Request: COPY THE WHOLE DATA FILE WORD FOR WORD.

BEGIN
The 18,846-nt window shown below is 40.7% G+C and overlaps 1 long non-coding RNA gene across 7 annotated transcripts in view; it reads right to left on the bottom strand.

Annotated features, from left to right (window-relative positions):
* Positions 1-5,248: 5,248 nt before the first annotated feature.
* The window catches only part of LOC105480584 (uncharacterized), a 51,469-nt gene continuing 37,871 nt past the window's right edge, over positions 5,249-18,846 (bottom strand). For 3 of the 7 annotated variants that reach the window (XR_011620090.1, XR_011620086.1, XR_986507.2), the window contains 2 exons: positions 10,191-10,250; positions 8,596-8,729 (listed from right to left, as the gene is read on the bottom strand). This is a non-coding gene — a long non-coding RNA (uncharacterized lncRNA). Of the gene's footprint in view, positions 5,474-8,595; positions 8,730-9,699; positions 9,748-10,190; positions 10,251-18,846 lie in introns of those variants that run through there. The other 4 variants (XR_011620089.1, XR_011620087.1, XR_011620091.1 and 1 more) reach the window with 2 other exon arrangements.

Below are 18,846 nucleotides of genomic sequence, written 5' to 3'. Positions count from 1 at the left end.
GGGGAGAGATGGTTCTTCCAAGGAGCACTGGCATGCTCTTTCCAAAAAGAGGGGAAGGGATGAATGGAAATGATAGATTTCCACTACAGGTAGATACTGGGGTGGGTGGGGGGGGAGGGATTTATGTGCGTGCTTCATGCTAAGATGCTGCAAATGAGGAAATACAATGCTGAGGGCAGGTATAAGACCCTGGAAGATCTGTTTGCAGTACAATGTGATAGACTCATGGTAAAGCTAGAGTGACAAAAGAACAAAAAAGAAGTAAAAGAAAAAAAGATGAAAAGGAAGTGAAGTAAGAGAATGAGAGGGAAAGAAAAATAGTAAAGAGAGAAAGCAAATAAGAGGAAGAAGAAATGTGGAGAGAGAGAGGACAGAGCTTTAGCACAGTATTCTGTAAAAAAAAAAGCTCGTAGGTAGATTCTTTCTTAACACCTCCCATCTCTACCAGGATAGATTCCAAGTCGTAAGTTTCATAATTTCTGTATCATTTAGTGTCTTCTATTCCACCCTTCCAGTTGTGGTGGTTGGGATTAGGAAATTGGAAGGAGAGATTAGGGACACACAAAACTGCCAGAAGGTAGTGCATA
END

The 18,846-nt window shown below is 40.7% G+C and overlaps 1 long non-coding RNA gene across 7 annotated transcripts in view; it reads right to left on the bottom strand.

Annotated features, from left to right (window-relative positions):
* Positions 1-5,248: 5,248 nt before the first annotated feature.
* The window catches only part of LOC105480584 (uncharacterized), a 51,469-nt gene continuing 37,871 nt past the window's right edge, over positions 5,249-18,846 (bottom strand). For 3 of the 7 annotated variants that reach the window (XR_011620090.1, XR_011620086.1, XR_986507.2), the window contains 2 exons: positions 10,191-10,250; positions 8,596-8,729 (listed from right to left, as the gene is read on the bottom strand). This is a non-coding gene — a long non-coding RNA (uncharacterized lncRNA). Of the gene's footprint in view, positions 5,474-8,595; positions 8,730-9,699; positions 9,748-10,190; positions 10,251-18,846 lie in introns of those variants that run through there. The other 4 variants (XR_011620089.1, XR_011620087.1, XR_011620091.1 and 1 more) reach the window with 2 other exon arrangements.

Below are 18,846 nucleotides of genomic sequence, written 5' to 3'. Positions count from 1 at the left end.
GGGGAGAGATGGTTCTTCCAAGGAGCACTGGCATGCTCTTTCCAAAAAGAGGGGAAGGGATGAATGGAAATGATAGATTTCCACTACAGGTAGATACTGGGGTGGGTGGGGGGGGAGGGATTTATGTGCGTGCTTCATGCTAAGATGCTGCAAATGAGGAAATACAATGCTGAGGGCAGGTATAAGACCCTGGAAGATCTGTTTGCAGTACAATGTGATAGACTCATGGTAAAGCTAGAGTGACAAAAGAACAAAAAAGAAGTAAAAGAAAAAAAGATGAAAAGGAAGTGAAGTAAGAGAATGAGAGGGAAAGAAAAATAGTAAAGAGAGAAAGCAAATAAGAGGAAGAAGAAATGTGGAGAGAGAGAGGACAGAGCTTTAGCACAGTATTCTGTAAAAAAAAAAGCTCGTAGGTAGATTCTTTCTTAACACCTCCCATCTCTACCAGGATAGATTCCAAGTCGTAAGTTTCATAATTTCTGTATCATTTAGTGTCTTCTATTCCACCCTTCCAGTTGTGGTGGTTGGGATTAGGAAATTGGAAGGAGAGATTAGGGACACACAAAACTGCCAGAAGGTAGTGCATA